From a school play in Ballymena to a galaxy far, far away
William John Neeson was born into a working class Catholic family in Ballymena, County Antrim, on June 7, 1952. One of four children, and the only boy, his early ambition to become a butcher ended at the age of 11, when his English teacher gave him the lead in a school play.
At the age of nine Neeson also began a successful career in amateur boxing at All Saints’ Youth Club. A broken nose in his teenage years contributed to his distinctive onstage presence.
At 17, Neeson joined Ballymena’s Slemish Players and debuted in Philadelphia, Here I Come. He received the Best Actor award at the prestigious Larne Drama Festival for his performance.
After completing only two terms at Queen’s University of Belfast, Neeson undertook a succession of jobs, before attempting a teacher-training course in Newcastle. Once more, he failed to complete and returned to his native Ballymena.
In Belfast Neeson successfully auditioned for the Lyric Players, and had his first taste of movie stardom in 1973, playing Jesus in Pilgrim’s Progress. In 1977 he joined the Abbey Theatre in Dublin and was discovered by Hollywood director John Boorman, who offered him the part of Sir Gawain in Excalibur.
Neeson moved to Hollywood in 1987, but despite appearing in numerous small films to critical acclaim, wider recognition proved elusive. However, Neeson’s big break would prove to be spectacular. While appearing on Broadway, Neeson was spotted by Steven Spielberg and offered the role of Oskar Schindler in Schindler’s List. The film was a huge success, publicly and critically, and his mesmerising performance landed him an Oscar nomination for Best Actor.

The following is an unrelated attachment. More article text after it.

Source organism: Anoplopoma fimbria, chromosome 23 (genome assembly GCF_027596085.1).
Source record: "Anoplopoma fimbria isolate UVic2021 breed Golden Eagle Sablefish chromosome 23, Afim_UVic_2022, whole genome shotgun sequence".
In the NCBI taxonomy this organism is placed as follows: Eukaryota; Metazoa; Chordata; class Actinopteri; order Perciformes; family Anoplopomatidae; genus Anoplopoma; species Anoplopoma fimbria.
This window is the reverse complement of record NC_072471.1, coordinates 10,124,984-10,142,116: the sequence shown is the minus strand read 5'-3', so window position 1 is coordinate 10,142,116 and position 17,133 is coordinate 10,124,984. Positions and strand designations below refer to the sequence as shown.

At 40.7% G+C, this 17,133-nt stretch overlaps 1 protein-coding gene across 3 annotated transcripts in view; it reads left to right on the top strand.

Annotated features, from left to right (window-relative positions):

His credibility as a leading man firmly established, Neeson went on to star in the title roles in Michael Collins and Rob Roy. It was, however, his role as Jedi Master Qui Gon Jinn in Star Wars Episode One: The Phantom Menace that established his legendary status.
An intensely private man, Neeson married actress Natasha Richardson in 1994 after co-starring in the Broadway play, Anna Christie.
Now based in New York, Neeson maintains a difficult relationship with the town of his birth. Having criticised the predominantly Protestant Ballymena in the international press, he refused to accept the freedom of the borough in March 2000. Nevertheless, he maintains he is exceptionally proud of his upbringing, and several buildings in the town bear his name.
Having played the likes of Oscar Schindler and Alfred Kinsey - the eminent American scientist and sex therapist - in previous biopics, Neeson shouldn't be fazed by his next role. Watch out for the big Ballymena man donning his top hat in Spielberg's epic Lincoln, due out in 2009.